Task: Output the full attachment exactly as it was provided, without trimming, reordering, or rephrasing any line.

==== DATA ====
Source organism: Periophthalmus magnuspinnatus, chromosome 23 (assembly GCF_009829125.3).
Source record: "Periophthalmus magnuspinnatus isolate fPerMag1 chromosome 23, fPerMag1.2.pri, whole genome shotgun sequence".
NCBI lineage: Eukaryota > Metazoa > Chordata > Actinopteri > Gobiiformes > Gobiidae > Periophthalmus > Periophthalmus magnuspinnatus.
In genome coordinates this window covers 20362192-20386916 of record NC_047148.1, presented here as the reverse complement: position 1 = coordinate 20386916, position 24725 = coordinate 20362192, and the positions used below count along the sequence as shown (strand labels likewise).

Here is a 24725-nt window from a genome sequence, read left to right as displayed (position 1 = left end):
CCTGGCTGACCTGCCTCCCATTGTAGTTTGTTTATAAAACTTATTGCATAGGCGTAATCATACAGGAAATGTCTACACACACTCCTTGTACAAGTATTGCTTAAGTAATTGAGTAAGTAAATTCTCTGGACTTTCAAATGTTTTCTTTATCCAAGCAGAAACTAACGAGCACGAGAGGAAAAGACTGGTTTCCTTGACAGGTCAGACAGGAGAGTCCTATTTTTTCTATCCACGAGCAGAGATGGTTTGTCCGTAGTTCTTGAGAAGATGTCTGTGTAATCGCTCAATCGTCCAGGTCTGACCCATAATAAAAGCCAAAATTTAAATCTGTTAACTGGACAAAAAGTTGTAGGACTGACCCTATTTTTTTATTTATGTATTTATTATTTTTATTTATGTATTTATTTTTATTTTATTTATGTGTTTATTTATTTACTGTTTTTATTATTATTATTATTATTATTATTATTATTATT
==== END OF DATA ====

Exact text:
Source organism: Periophthalmus magnuspinnatus, chromosome 23 (assembly GCF_009829125.3).
Source record: "Periophthalmus magnuspinnatus isolate fPerMag1 chromosome 23, fPerMag1.2.pri, whole genome shotgun sequence".
NCBI lineage: Eukaryota > Metazoa > Chordata > Actinopteri > Gobiiformes > Gobiidae > Periophthalmus > Periophthalmus magnuspinnatus.
In genome coordinates this window covers 20362192-20386916 of record NC_047148.1, presented here as the reverse complement: position 1 = coordinate 20386916, position 24725 = coordinate 20362192, and the positions used below count along the sequence as shown (strand labels likewise).

Here is a 24725-nt window from a genome sequence, read left to right as displayed (position 1 = left end):
CCTGGCTGACCTGCCTCCCATTGTAGTTTGTTTATAAAACTTATTGCATAGGCGTAATCATACAGGAAATGTCTACACACACTCCTTGTACAAGTATTGCTTAAGTAATTGAGTAAGTAAATTCTCTGGACTTTCAAATGTTTTCTTTATCCAAGCAGAAACTAACGAGCACGAGAGGAAAAGACTGGTTTCCTTGACAGGTCAGACAGGAGAGTCCTATTTTTTCTATCCACGAGCAGAGATGGTTTGTCCGTAGTTCTTGAGAAGATGTCTGTGTAATCGCTCAATCGTCCAGGTCTGACCCATAATAAAAGCCAAAATTTAAATCTGTTAACTGGACAAAAAGTTGTAGGACTGACCCTATTTTTTTATTTATGTATTTATTATTTTTATTTATGTATTTATTTTTATTTTATTTATGTGTTTATTTATTTACTGTTTTTATTATTATTATTATTATTATTATTATTATTATT